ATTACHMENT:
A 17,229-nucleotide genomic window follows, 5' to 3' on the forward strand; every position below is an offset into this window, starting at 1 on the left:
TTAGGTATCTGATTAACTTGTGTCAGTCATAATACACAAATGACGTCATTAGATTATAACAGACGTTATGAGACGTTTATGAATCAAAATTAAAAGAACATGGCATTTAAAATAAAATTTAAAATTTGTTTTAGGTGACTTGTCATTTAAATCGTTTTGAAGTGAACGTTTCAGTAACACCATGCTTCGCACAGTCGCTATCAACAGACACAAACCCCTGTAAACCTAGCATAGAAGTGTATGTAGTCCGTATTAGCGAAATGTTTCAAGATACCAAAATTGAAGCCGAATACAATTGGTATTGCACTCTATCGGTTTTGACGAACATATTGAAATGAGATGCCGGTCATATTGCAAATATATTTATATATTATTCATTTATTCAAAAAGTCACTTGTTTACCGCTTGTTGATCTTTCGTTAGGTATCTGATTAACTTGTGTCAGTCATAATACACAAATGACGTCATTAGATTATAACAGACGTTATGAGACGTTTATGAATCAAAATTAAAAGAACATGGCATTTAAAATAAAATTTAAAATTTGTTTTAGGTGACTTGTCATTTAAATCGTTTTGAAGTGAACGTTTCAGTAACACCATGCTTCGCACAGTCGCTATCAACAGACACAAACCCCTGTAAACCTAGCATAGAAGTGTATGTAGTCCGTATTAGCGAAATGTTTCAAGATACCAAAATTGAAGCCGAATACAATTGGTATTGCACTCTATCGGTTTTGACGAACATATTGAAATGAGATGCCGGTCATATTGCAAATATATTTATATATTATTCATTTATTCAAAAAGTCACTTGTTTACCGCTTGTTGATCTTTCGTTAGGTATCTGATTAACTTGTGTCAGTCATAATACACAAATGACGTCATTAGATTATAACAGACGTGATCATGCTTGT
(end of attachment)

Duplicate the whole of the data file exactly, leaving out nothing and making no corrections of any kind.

A 17,229-nucleotide genomic window follows, 5' to 3' on the forward strand; every position below is an offset into this window, starting at 1 on the left:
TTAGGTATCTGATTAACTTGTGTCAGTCATAATACACAAATGACGTCATTAGATTATAACAGACGTTATGAGACGTTTATGAATCAAAATTAAAAGAACATGGCATTTAAAATAAAATTTAAAATTTGTTTTAGGTGACTTGTCATTTAAATCGTTTTGAAGTGAACGTTTCAGTAACACCATGCTTCGCACAGTCGCTATCAACAGACACAAACCCCTGTAAACCTAGCATAGAAGTGTATGTAGTCCGTATTAGCGAAATGTTTCAAGATACCAAAATTGAAGCCGAATACAATTGGTATTGCACTCTATCGGTTTTGACGAACATATTGAAATGAGATGCCGGTCATATTGCAAATATATTTATATATTATTCATTTATTCAAAAAGTCACTTGTTTACCGCTTGTTGATCTTTCGTTAGGTATCTGATTAACTTGTGTCAGTCATAATACACAAATGACGTCATTAGATTATAACAGACGTTATGAGACGTTTATGAATCAAAATTAAAAGAACATGGCATTTAAAATAAAATTTAAAATTTGTTTTAGGTGACTTGTCATTTAAATCGTTTTGAAGTGAACGTTTCAGTAACACCATGCTTCGCACAGTCGCTATCAACAGACACAAACCCCTGTAAACCTAGCATAGAAGTGTATGTAGTCCGTATTAGCGAAATGTTTCAAGATACCAAAATTGAAGCCGAATACAATTGGTATTGCACTCTATCGGTTTTGACGAACATATTGAAATGAGATGCCGGTCATATTGCAAATATATTTATATATTATTCATTTATTCAAAAAGTCACTTGTTTACCGCTTGTTGATCTTTCGTTAGGTATCTGATTAACTTGTGTCAGTCATAATACACAAATGACGTCATTAGATTATAACAGACGTGATCATGCTTGT